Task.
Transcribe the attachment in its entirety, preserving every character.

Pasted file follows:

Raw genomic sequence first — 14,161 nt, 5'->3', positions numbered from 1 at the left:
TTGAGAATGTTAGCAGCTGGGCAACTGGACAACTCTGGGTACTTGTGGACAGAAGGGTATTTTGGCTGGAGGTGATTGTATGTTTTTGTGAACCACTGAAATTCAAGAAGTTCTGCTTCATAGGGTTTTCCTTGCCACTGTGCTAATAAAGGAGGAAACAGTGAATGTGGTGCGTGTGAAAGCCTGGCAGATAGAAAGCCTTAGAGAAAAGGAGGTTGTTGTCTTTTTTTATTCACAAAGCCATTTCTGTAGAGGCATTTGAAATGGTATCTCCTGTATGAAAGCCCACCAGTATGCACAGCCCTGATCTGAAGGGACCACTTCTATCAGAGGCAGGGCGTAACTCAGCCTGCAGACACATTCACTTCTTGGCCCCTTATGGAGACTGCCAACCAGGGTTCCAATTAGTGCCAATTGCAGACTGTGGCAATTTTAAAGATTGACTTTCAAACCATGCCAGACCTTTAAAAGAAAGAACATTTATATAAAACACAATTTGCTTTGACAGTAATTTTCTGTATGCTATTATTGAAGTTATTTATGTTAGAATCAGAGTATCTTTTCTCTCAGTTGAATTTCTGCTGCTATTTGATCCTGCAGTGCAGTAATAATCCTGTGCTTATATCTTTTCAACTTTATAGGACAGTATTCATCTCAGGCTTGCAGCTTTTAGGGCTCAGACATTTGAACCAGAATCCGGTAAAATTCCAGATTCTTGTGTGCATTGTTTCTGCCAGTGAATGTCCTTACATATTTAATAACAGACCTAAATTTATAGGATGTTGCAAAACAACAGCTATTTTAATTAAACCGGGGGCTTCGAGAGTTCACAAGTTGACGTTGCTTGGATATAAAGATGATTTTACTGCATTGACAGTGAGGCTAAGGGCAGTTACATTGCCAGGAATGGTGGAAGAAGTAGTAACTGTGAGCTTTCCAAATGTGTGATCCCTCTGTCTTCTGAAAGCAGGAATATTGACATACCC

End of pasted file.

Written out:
Raw genomic sequence first — 14,161 nt, 5'->3', positions numbered from 1 at the left:
TTGAGAATGTTAGCAGCTGGGCAACTGGACAACTCTGGGTACTTGTGGACAGAAGGGTATTTTGGCTGGAGGTGATTGTATGTTTTTGTGAACCACTGAAATTCAAGAAGTTCTGCTTCATAGGGTTTTCCTTGCCACTGTGCTAATAAAGGAGGAAACAGTGAATGTGGTGCGTGTGAAAGCCTGGCAGATAGAAAGCCTTAGAGAAAAGGAGGTTGTTGTCTTTTTTTATTCACAAAGCCATTTCTGTAGAGGCATTTGAAATGGTATCTCCTGTATGAAAGCCCACCAGTATGCACAGCCCTGATCTGAAGGGACCACTTCTATCAGAGGCAGGGCGTAACTCAGCCTGCAGACACATTCACTTCTTGGCCCCTTATGGAGACTGCCAACCAGGGTTCCAATTAGTGCCAATTGCAGACTGTGGCAATTTTAAAGATTGACTTTCAAACCATGCCAGACCTTTAAAAGAAAGAACATTTATATAAAACACAATTTGCTTTGACAGTAATTTTCTGTATGCTATTATTGAAGTTATTTATGTTAGAATCAGAGTATCTTTTCTCTCAGTTGAATTTCTGCTGCTATTTGATCCTGCAGTGCAGTAATAATCCTGTGCTTATATCTTTTCAACTTTATAGGACAGTATTCATCTCAGGCTTGCAGCTTTTAGGGCTCAGACATTTGAACCAGAATCCGGTAAAATTCCAGATTCTTGTGTGCATTGTTTCTGCCAGTGAATGTCCTTACATATTTAATAACAGACCTAAATTTATAGGATGTTGCAAAACAACAGCTATTTTAATTAAACCGGGGGCTTCGAGAGTTCACAAGTTGACGTTGCTTGGATATAAAGATGATTTTACTGCATTGACAGTGAGGCTAAGGGCAGTTACATTGCCAGGAATGGTGGAAGAAGTAGTAACTGTGAGCTTTCCAAATGTGTGATCCCTCTGTCTTCTGAAAGCAGGAATATTGACATACCC